Here’s to week one, where by confining myself to a desk in a room, restricting my actions to reading for research purposes, I was reminded to be more open in my approach to the residency and to directing as a process. On to week two.

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ncf mark rgb2This project is a collaborative initiative, funded by the NCF Barbados

Deadline extended: The NCF and Fresh Milk Emerging Directors Residency 2017

The National Cultural Foundation (NCF) and the Fresh Milk Art Platform are pleased to share an open call for the Emerging Directors Residency 2017. Launched for the first time last year, this exciting programme is a paid artist residency for early career theatre directors, which will provide them with an opportunity to conduct much needed research into Caribbean theatre heritage and to explore and create through theatre form and style.

The deadline for applications has been extended until October 18th, and the residency will take place between November 6th – December 8th. Read more below:

One residency will be offered for one emerging Barbadian director, who will receive a stipend of $1,000.00 BBD. The residency will be based at the Fresh Milk studio in Walkers, St. George, and will run for a 50 hour period which the resident must complete over five weeks, between November 6th – December 8th, 2017. The deadline for applications is October 18th, 2017.

The selected resident will be mentored over the course of the programme by a noted Caribbean Director and, at the close of the period, will present by way of an intimate, private showcase with their actors and specially invited theatre professionals, aspects of the work they have been exploring.

Rationale:

Residency programmes afford professionals time and space away from the demands of daily work life to carry out much needed professional development, with the emphasis on process rather than necessarily having the pressure of producing a finished body of work. Outside of traditional longer term training, a paid residency allows artists time for contemplative study and exploration. In the Barbadian context, there is much focus on the training of performers, however there are considerably fewer opportunities for those theatre artists with a special interest in directing to hone and develop their skills. Highly skilled, culturally aware and visionary directors are needed, as we move nationally to advance our cultural industries sector, and to enrich the quality of small and large scale staged events, whether drama, music, dance, or indeed multimedia events.

Greater awareness of Barbadian/Caribbean theatre form and style will serve to enhance the ideological and interpretive output of those up and coming directors on the local theatre scene, and equip them to create work that consciously and profoundly engages with Barbadian tradition. ‘Emerging Directors Residency’ offers an opportunity to design and apply staging concepts for ‘alternative spaces’, i.e. the “site-specific”, and otherwise environmental concept. It offers mentorship, access to archival material, and affords time for creativity.

Eligibility:

The ideal candidate should be a trained Barbadian theatre artist, who has directed between 1 and 4 plays.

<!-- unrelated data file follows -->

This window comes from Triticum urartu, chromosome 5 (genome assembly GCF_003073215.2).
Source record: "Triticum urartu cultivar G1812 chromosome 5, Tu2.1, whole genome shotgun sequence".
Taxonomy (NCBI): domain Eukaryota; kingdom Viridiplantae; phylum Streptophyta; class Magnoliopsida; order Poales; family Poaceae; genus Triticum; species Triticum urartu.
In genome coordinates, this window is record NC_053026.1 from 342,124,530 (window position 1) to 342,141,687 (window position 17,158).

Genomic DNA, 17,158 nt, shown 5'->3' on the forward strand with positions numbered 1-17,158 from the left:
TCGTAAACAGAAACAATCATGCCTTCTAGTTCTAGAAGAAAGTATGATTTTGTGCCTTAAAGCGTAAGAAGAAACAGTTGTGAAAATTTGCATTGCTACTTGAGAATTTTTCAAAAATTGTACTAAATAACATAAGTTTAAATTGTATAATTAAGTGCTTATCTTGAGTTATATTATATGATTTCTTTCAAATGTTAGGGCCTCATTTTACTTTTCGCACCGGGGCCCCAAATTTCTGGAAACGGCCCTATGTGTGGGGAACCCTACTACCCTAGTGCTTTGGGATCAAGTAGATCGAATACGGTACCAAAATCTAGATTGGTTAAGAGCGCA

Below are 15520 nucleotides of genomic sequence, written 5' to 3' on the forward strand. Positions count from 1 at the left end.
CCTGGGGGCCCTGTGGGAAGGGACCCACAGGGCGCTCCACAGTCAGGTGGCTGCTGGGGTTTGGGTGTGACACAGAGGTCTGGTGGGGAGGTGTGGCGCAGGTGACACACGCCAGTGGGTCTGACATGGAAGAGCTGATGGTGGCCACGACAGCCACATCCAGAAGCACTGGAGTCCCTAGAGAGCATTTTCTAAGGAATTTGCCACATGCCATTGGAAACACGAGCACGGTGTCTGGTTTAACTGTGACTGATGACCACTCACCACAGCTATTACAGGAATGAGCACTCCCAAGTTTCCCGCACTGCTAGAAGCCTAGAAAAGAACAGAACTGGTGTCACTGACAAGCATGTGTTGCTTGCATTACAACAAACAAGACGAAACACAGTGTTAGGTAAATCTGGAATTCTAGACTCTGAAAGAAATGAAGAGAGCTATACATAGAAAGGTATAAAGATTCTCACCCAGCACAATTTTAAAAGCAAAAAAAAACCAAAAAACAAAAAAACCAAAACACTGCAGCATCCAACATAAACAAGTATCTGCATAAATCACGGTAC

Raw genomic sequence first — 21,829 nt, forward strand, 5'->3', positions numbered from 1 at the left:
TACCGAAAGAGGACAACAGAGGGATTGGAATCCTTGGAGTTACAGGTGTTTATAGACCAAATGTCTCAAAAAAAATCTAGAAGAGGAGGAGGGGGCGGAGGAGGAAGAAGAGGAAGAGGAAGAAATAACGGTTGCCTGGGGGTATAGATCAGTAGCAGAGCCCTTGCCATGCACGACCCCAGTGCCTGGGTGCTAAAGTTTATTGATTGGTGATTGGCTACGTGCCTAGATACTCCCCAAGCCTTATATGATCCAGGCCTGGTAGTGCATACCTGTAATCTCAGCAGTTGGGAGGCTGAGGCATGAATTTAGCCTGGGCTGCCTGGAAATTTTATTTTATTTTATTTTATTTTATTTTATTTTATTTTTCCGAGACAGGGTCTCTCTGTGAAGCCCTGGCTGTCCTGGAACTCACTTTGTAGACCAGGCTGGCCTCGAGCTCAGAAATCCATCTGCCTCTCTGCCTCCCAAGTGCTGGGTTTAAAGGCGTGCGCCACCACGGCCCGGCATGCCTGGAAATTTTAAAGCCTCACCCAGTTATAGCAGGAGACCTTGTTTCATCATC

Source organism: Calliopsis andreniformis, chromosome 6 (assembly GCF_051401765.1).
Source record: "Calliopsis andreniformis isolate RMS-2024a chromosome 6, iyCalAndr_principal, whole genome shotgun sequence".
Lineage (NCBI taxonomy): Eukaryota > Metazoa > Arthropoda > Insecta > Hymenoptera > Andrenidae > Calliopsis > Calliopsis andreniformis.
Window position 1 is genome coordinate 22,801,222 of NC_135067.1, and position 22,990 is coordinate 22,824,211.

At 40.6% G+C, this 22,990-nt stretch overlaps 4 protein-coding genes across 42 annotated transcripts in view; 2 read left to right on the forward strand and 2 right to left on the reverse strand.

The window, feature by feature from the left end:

Duration of Programme:

50 hours to be undertaken between November 6th – December 8th, 2017.

*Please note that your application must include a timeline mapping out your use of the set 50 hour period. While access to the Fresh Milk studio may be granted in addition to this timetable which may inform the work, it would be considered as work done outside of the parameters of the residency

Application process:

Prospective candidates can apply with the completed application form (which includes a bio/artist statement, project proposal and detailed timetable outlining the 50-hours of the residency, and can be downloaded here), full CV and portfolio, writing samples from your director’s notebook and 2-3 critical (newspaper, peer or academic) reviews of recent work to the National Cultural Foundation, Theatre Arts Office at the email address lisa-cumberbatch@ncf.bb before midnight on Wednesday, October 18th, 2017. They will be interviewed by a panel comprising NCF and Fresh Milk officials.

The successful candidate for the residency will be offered a stipend of $1,000.00 BBD. The mentor will spend 10 hours in total with the resident over each 50 hour residency. The resident will have access to two actors for 15 hours to experiment and/or create work. At the end of the residency period, there will be a short, private showcase where the resident can share aspects of the work they have been contemplating with a small audience of invited theatre professionals.

Expectations:

In addition to the 50 hours spent at Fresh Milk, each resident will be required to keep a weekly blog of text and images documenting their thoughts and processes which will be shared on the Fresh Milk website. At the close of the residency, each resident will also be required to submit a report according to Fresh Milk and the NCF’s guidelines.

Open Call: The NCF and Fresh Milk Emerging Directors Residency 2017

The National Cultural Foundation (NCF) and the Fresh Milk Art Platform are pleased to share an open call for the Emerging Directors Residency 2017. Launched for the first time last year, this exciting programme is a paid artist residency for early career theatre directors, which will provide them with an opportunity to conduct much needed research into Caribbean theatre heritage and to explore and create through theatre form and style.